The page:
By Jennifer Wohlleb
Whether a district's superintendent is a short-termer or a long-termer, having a plan for leadership succession is a must, said KSBA conference workshop presenter Dr. Kevin Hub.
Hub, who is in his 11th year as an assistant superintendent with Madison County Schools, has worked under four different leaders during that time and has seen firsthand the value of being prepared.
“A lot of corporations take big peaks and valleys when they transition their CEOs. Proctor and Gamble has managed to maintain their share of the market and reputation from quality while changing leadership,” Hub said. “I think that should be your goal in school districts, to maintain the good things that you’re doing, certainly with an eye out for a possibility of positive change if something does change.”
Photo: Dr. Kevin Hub, assistant superintendent of Madison County Schools, left, answers question following his presentation at KSBA's annual conference.
With shorter superintendent tenures, it's common sense to prepare for the inevitable, he said.
“I believe four-year contracts should not indicate that you maybe have three years of comfort and one year of planning," he said. "There are lots of superintendents who for a variety of reasons don't complete their contracts. I'm glad to hear (a board member in the audience) say, 'Our superintendent just signed a four-year contract; now is the time to start planning.'"
Hub said school boards can treat leadership succession preparation just like any other agenda item.
“I'm going to challenge you to think about board agendas, think about what you do in your work sessions: How much focus is there on leader development and succession planning?” he asked. “I bet you do a lot with fiscal planning …facilities planning, you probably do a lot looking at redistricting and construction planning and student achievement and extracurriculars. How much time is devoted on your agendas to leadership development?”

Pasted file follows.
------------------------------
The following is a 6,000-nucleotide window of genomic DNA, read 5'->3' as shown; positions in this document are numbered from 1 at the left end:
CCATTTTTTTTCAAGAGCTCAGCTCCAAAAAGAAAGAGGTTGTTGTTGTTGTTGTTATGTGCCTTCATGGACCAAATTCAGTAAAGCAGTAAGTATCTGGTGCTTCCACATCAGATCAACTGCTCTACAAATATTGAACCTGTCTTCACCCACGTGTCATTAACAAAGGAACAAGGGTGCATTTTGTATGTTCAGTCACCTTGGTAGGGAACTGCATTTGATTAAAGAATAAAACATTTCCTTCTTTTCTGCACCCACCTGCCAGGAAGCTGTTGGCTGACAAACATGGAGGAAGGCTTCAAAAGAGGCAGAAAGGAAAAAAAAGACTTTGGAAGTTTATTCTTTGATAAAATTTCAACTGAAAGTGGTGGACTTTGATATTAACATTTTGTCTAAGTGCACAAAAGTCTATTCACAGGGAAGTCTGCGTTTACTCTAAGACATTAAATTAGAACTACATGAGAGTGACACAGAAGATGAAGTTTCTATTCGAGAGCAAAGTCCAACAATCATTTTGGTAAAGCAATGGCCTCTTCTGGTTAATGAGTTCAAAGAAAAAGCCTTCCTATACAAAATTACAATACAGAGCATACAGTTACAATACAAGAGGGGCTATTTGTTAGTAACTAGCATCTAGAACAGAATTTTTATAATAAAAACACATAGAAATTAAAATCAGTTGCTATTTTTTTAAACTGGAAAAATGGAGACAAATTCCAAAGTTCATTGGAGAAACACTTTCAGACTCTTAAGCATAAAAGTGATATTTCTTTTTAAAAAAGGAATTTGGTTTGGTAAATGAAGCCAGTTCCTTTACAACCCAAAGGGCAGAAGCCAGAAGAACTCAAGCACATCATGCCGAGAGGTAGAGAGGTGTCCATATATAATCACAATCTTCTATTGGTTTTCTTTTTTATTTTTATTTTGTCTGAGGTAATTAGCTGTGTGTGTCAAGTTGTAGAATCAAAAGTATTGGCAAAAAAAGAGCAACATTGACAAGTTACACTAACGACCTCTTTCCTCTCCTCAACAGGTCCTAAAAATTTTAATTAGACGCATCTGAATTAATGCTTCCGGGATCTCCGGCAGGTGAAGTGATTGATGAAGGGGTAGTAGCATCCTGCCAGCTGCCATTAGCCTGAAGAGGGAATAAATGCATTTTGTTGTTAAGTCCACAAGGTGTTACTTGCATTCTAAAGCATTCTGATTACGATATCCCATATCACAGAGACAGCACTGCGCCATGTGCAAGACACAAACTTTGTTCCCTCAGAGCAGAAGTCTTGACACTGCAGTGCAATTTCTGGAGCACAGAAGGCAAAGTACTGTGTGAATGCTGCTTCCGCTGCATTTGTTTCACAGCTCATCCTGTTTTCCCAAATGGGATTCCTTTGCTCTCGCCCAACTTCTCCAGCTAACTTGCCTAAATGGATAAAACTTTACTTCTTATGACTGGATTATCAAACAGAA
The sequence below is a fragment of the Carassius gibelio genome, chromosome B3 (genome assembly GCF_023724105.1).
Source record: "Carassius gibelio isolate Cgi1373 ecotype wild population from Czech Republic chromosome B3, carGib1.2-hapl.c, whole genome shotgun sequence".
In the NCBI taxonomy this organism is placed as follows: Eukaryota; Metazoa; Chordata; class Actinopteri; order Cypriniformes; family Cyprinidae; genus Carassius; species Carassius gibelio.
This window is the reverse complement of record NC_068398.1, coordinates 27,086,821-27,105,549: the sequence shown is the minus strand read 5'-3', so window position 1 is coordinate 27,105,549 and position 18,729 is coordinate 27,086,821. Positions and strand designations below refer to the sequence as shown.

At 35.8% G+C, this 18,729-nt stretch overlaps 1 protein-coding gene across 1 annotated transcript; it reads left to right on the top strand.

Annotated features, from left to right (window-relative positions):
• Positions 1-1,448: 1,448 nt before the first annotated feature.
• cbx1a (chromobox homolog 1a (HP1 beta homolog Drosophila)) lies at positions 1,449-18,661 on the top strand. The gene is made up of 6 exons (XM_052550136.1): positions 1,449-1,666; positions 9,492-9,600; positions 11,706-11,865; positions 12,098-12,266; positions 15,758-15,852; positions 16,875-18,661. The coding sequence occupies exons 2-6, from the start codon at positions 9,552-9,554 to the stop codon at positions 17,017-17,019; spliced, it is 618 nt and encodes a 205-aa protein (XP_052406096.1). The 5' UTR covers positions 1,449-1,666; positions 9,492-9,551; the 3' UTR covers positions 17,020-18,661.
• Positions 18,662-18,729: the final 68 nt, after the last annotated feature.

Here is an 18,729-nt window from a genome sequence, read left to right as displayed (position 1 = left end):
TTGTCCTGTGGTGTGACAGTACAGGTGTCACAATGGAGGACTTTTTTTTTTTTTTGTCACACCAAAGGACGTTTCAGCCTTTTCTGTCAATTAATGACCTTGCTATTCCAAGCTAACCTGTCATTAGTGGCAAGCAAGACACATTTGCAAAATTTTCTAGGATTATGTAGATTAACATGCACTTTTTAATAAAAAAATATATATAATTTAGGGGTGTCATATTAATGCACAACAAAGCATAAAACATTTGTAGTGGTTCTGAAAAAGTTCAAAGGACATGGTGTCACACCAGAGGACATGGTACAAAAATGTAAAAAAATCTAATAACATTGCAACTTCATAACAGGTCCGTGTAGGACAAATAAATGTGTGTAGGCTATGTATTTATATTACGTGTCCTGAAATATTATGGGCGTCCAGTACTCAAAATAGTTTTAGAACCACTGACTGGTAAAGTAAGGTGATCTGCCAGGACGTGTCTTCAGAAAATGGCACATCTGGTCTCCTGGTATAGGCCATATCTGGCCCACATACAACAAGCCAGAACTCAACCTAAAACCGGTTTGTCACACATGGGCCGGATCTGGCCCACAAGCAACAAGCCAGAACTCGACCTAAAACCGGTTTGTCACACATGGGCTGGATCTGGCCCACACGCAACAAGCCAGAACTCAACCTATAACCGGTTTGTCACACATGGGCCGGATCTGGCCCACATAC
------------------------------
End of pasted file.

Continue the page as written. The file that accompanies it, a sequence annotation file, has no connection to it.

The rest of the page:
He said developing a program for aspiring leaders makes the district stronger and helps the district fill other vacancies seamlessly.
“Create a system for identifying leadership talent, and you will have an intentional system that you can ask your superintendent to give you progress on,” Hub said.
He said succession should not be a plan for one individual to get the next job.
“If you have an effective succession plan and you're growing a group of leaders, then it's real easy for you to pick one of a dozen in your bench who is going to be an outstanding instructional supervisor, director of operations, a special ed director,” Hub said. “So a lot of focus is on boards and superintendents, but organizationally, there are a lot of reasons why we want to continue thinking about succession planning."
Nurturing and promoting leadership among employees may take some time to come to fruition, but Hub said it's worth the wait.
“Madison County had a program called Grow Our Own. When it first started, the superintendent got a lot of flack because we were growing everybody else's,” leaders, Hub said. “We didn't have a lot of leadership turnover, but the superintendent was OK with that. Madison County spent a lot of time and effort growing our teachers and if we didn't have openings, maybe they went to Fayette or Clark or Jessamine counties. I will tell you that we've attracted several of those people back. "
Supporting a system of growing leaders from within an organization does not mean it has to hire an internal superintendent candidate when a vacancy occurs.
“If you have an effective succession plan, you're going to maintain some institutional knowledge,” he said. “Effective succession planning is going to build a good bench. For example, in our organization it's been OK to hire someone (externally) who does not have organizational knowledge because all my peers still maintain organizational knowledge. So by choosing someone from the outside, it didn't totally run the train off the track. You can do both.”
One of the biggest barriers to a succession plan can be the superintendent, but Hub said it's the greatest way to protect his or her legacy.
“Secure leaders, it's great if when they leave the district can say, he left and the district didn't skip a beat," he said. "Insecure leaders, that bothers them; secure leaders, it doesn't bother them — that's just what's supposed to happen. Great leaders prepare their organizations for when they are no longer there.”